I cook from scratch as much as I can, using whatever fresh fruits or vegetables I can find. But let's get real here, it's Winter in New England, and we just had yet another huge dump of snow, so there's no way in hell I can't fall back on processed foods to feed my family.
The issue is, of course, that there are "good" processed foods and bad processed foods. A difference explained here: http://www.huffingtonpost.com/karen-kelly/process-or-perish-in-prai_b_814036.html
There are a number of pantry staples I fall back on when cooking at home. To the extent I can, I try to only by organic products that come in BPA-free packaging. Here are just a few of the "good" processed foods I keep in my kitchen to get me through a long, cold, snowy Winter:
- frozen peas
- sun-dried tomatoes
- cans of beans and lentils
- whole wheat pasta
- brown rice
- whole wheat couscous
- frozen corn
- sweet potatoes
- frozen shrimp
- canned tomatoes
- different kinds of flours
- raw almond butter
- dried fruits such as raisins
The point is, of course, that it's nearly impossible to eliminate all processed foods from my diet. Nor, would I want to. Coming from an Italian back-ground there's no way I'm giving up my pasta!!!
But, if you want to lose weight and keep it off, you have to make the distinction between foods that have been minimally processed so that they can be preserved, and those processed to the point that they're barely recognizable as food.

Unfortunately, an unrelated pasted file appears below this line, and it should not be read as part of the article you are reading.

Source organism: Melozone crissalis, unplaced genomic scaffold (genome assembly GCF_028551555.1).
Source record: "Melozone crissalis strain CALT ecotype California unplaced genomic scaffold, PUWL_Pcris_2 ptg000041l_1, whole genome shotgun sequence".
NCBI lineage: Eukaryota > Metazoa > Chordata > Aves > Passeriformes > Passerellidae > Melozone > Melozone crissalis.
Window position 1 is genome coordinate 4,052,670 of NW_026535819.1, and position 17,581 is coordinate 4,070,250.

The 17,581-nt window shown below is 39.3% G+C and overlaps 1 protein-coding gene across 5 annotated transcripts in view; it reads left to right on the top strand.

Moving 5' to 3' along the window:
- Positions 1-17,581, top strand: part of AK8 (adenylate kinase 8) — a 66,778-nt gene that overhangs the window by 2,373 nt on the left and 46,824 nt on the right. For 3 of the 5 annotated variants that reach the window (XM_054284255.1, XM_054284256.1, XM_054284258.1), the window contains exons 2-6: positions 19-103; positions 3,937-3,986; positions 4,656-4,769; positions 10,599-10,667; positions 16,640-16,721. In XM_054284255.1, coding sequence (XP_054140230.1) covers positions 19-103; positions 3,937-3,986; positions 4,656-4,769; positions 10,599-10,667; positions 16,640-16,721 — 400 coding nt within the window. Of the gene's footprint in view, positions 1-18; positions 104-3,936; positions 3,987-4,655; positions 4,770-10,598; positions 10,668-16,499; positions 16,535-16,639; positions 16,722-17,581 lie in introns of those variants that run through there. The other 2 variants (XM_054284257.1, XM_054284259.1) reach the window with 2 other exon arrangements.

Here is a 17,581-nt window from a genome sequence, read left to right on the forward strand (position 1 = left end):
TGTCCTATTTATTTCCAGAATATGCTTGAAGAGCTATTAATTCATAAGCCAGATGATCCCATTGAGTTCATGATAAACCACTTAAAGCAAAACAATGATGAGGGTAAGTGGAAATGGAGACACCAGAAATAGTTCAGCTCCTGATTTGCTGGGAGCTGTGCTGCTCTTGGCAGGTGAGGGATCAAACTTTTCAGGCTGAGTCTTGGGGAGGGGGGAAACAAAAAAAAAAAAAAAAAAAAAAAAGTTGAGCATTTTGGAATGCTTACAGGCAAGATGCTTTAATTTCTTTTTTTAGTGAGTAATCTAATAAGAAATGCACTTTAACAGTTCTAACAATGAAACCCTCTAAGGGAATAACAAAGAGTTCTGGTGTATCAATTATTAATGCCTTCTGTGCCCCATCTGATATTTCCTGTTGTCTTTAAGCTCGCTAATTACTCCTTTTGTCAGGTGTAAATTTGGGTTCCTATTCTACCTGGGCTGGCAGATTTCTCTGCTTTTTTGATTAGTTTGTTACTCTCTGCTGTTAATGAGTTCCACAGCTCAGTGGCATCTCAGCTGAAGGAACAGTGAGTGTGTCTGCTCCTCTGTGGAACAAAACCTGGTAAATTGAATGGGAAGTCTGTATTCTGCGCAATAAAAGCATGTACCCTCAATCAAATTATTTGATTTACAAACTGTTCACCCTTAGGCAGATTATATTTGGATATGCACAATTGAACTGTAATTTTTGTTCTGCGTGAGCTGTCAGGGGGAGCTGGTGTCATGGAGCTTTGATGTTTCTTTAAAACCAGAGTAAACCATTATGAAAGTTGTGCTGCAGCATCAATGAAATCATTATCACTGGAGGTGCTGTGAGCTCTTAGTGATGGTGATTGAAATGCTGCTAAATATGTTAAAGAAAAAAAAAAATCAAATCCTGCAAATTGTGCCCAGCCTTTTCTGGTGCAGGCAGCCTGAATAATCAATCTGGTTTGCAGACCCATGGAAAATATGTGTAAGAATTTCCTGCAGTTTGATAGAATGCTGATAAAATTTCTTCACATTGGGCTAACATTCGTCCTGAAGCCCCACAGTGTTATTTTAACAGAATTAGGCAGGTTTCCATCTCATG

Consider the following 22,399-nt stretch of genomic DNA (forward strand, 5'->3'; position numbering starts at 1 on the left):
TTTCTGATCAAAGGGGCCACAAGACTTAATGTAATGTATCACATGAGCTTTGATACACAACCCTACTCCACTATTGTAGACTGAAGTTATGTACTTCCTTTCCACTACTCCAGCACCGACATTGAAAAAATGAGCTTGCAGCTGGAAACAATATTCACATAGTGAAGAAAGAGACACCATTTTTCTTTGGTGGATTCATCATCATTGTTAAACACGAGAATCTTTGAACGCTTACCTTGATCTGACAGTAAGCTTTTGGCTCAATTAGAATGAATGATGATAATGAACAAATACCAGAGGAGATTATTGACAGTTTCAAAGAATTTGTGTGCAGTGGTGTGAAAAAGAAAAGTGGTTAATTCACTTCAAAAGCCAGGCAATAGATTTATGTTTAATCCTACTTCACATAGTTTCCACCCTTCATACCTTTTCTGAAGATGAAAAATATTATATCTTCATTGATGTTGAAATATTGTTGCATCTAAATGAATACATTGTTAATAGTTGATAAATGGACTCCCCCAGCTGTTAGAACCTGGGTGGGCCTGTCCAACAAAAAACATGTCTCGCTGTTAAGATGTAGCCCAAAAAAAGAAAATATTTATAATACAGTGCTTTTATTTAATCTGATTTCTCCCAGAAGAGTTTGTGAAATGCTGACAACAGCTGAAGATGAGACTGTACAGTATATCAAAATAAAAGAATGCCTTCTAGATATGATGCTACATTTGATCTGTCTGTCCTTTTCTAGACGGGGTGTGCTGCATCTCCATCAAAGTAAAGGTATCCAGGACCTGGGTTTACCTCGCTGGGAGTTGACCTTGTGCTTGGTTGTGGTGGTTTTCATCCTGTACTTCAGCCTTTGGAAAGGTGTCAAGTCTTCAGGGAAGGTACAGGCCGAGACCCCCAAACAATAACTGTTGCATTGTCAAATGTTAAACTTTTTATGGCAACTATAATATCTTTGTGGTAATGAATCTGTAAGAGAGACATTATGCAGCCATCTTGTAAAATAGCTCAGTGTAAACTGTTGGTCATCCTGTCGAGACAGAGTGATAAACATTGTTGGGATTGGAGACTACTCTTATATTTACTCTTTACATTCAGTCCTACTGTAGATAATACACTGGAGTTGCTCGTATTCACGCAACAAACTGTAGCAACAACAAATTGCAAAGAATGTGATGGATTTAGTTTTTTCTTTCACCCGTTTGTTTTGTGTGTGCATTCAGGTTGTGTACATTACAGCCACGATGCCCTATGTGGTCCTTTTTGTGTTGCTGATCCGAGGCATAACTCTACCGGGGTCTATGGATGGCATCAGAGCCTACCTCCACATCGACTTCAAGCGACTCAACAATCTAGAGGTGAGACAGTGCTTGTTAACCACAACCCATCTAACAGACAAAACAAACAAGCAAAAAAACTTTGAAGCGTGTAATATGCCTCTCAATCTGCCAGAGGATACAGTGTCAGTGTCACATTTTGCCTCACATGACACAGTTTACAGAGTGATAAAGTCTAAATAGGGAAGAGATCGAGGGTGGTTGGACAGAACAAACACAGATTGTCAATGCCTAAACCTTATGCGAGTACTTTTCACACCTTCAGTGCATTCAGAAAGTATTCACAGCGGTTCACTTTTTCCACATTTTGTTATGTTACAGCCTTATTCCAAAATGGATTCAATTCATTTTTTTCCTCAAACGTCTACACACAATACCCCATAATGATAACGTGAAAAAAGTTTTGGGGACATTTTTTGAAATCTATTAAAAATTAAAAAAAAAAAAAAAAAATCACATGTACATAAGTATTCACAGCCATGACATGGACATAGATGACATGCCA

As the article correctly pointed out:
Just remember that you'll weigh what you eat. Eat "scary" processed foods and you'll weigh more then you should and have health problems to boot. If your diet is mostly fresh fruits and vegetables, and minimally processed foods, you'll weigh less and be healthier.
On the other end of canning field are pre-packed lunch "kits" that typically combine cardboard, plastic, crackers, cheese flavored rubber, glue, cellophane, "luncheon meat," brick-like cookies and something called a juice box. (If I believed in the devil, I'd consider these products the work of its hands.) And of course, there's ordinary junk food (cheese popcorn, pretzels, crackers, chips, candy, cookies, soda), canned spaghetti with sauce, Spam, Vienna sausage (unheard of in Austria), cake mixes, frozen burritos, microwaveable sandwiches and an endless array of boxed cereals and protein bars (some better than others).
Unfortunately, the latter group creates so many health problems in children and adults -- from type 2 diabetes and obesity, to run of the mill sugar and salt jonesing. Devoid of nutrition and brimming with all sorts of chemical preservatives, highly processed foods are seductive to people of every economic level from middle class families and the working poor who find temporary emotional comfort from the crap that fills their carts. Next time you're slogging through the free sample offerings at Costco or the grocery aisles at a Walmart Supercenter, live in the moment and look at your fellow shoppers' baskets. And then look at them -- but don't stare! Maybe it's not scientific but on the ground observation contains a lot of truth.
So clear out and restock your pantry today.